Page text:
66: "Improving" roads, and opening a holler for the greater good (or not)

I bought the land where the cabin sits in 2007. We had bought our house and moved into the holler back in 2002, when Sloan found a great job here in the mountains where we wanted to be. It was maybe brave, although some would say that as a euphemism for something else. The holler was deeper and darker and more remote then. The roads were different, soon to be widened and expanded by a far-off developer. Below, they were maybe 7 or 8 feet wide, hardly accommodating for a delivery truck, and flanked by tall, thick, second-growth white pines and dense rhododendron. Bouncing over gullies and ruts where no culverts existed, the bottom of our drive turned steeply up into a half-mile of essentially wagon track, even narrower and canted away from a mature oak forest above, toward an abyss full of creek and laurel. Above the house the roads became moss-covered, full-canopy laurel tunnels that emerged at around 4000 feet of elevation and delivered a walker to a comfortably-situated ridge-top trail connecting two high-up aircraft-beacon-festooned knobs, rising like sentinels over the house, the holler, the valley, and everything else in our world.

Once, before the last phase of the road "improvements," the ones that opened those high-up routes to still sparse but previously impossible vehicular traffic, Sloan and I post-holed up through the woods toward our customary loop, climbing to the ridge and traversing before taking a twisty descent, on a 20 degree afternoon in 12 inches of powdery snow. Abel, maybe 10 months old, in a backpack, Sloan, skipping as best she could, me toting both him and a thermos of single malt Islay scotch, him, covered head forward, tucked under the back brim of my hat, warm on my neck, breathing, asleep.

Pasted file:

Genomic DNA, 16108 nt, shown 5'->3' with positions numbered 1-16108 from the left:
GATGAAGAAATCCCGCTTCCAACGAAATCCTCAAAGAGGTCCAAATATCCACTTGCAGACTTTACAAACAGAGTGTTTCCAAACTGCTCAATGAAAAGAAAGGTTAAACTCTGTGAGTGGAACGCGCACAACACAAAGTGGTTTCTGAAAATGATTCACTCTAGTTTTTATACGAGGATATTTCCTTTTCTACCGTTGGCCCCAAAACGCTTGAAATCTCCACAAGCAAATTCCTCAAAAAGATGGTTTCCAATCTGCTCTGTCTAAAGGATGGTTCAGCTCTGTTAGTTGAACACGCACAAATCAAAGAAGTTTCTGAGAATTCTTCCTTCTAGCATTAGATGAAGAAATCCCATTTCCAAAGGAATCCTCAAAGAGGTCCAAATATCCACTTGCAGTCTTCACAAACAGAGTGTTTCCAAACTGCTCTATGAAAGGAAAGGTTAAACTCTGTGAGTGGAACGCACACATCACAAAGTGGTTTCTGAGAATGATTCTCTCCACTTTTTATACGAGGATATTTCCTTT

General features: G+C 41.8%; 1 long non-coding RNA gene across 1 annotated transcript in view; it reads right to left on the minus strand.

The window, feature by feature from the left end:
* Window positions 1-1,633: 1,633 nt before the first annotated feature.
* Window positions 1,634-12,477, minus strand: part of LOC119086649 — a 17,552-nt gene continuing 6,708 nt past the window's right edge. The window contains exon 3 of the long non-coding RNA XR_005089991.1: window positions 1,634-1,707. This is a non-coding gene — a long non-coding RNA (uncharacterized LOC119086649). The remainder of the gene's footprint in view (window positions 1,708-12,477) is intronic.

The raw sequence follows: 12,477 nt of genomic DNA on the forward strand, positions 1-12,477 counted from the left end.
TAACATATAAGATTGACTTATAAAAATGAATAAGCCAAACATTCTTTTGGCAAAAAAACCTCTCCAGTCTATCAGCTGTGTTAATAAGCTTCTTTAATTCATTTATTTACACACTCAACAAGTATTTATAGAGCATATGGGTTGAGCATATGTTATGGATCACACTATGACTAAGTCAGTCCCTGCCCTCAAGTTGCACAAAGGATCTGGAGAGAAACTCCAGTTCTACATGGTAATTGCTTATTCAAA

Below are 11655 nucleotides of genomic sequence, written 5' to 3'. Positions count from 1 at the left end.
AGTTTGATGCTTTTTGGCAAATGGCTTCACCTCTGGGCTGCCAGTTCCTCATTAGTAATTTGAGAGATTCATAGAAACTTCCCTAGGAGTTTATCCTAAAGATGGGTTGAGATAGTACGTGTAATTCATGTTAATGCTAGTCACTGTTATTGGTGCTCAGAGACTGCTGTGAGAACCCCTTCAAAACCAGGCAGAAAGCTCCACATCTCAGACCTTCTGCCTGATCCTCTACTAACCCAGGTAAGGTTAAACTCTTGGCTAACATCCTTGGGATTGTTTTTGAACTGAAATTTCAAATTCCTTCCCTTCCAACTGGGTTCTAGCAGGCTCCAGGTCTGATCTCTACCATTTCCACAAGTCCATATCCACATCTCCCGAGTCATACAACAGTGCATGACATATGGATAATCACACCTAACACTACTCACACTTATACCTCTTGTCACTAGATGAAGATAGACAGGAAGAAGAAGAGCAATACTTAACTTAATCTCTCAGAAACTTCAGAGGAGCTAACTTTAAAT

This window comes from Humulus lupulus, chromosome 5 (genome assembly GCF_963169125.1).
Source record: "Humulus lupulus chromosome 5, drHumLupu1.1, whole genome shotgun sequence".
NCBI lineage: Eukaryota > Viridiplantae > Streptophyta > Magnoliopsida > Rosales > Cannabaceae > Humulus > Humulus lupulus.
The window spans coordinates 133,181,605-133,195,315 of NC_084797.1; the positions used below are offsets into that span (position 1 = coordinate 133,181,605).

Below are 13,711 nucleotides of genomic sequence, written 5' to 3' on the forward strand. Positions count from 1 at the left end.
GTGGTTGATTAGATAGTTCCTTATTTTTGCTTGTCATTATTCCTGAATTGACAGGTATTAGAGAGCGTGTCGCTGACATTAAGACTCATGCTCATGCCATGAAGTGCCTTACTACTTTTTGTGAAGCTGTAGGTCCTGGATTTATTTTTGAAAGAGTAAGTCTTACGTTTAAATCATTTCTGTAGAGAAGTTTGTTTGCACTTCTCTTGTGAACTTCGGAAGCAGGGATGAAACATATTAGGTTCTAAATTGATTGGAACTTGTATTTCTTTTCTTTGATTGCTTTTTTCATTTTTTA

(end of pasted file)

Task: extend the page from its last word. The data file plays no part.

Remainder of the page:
Now, I often drive guests up there on wide gravel lanes under open sky. That's what they call "progress." Now, instead of suffering from the rigors of ambulatory ascension, we can avoid any exposure to damp leaves or impertinent green briar, eliminate the sensation of hard granite underfoot and keep the thin soil from roughing our boots, and eschew unconditioned mountain air, by sitting encased in plastic and steel and dusty glass, through which we may still see beyond the Plotts to Clingman's Dome. Before, we just walked.

Over the next few years, in addition to the road improvements (both real and questionable), I built stuff, learning the art of making things square and plumb and level on a ridiculously overbuilt hot tub deck, independently applying new skills on a western lodge-inspired side porch (after a rim-to-rim hike in the Grand Canyon), expanding the house for an expanding family with a bedroom addition, improving our living space with hardwood floors and a renovated garage, and reclaiming some room for myself with a two-story workshop. All those years, I'd sit in our hot tub and contemplate things, including the low ridge directly opposite from the house. I thought of another person, sitting on a deck or gazing out a window, putting wear and tear on our road, absorbing some of our peace and serenity in some kind of zero sum equation.

After buying that acreage, and not for investment, I looked for ways to benefit from its intrinsic value, ways to use it. I built three mountain bike trails on which my boys love to hike. I built a three-sided rock climbing wall with a "treehouse" perched above. I cleared a 1/4 acre on top and positioned a fire pit. Hung chairs from trees. And I built a cabin.

For my next project, I'll build a brick BBQ pit up there, and cook a pig. I'll start next summer, when the cabin's done. And blog about it...


  1. Always a process. A pig pit would be a nice addition.

  2. Mark BuddenOctober 22, 2010

    I'll help, as long as I don't have to eat pig.

  3. Mark must be a better person than me because I'm all for eating pig, but not so much for the help.

  4. Cooper, I could move the timeline up a few months and get started now. I understand mixing concrete and moving bricks builds strong backs!


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I use this blog to chronicle certain aspects of my life near the Smokies. I'm building a cabin. I kayak. Sometimes I bike.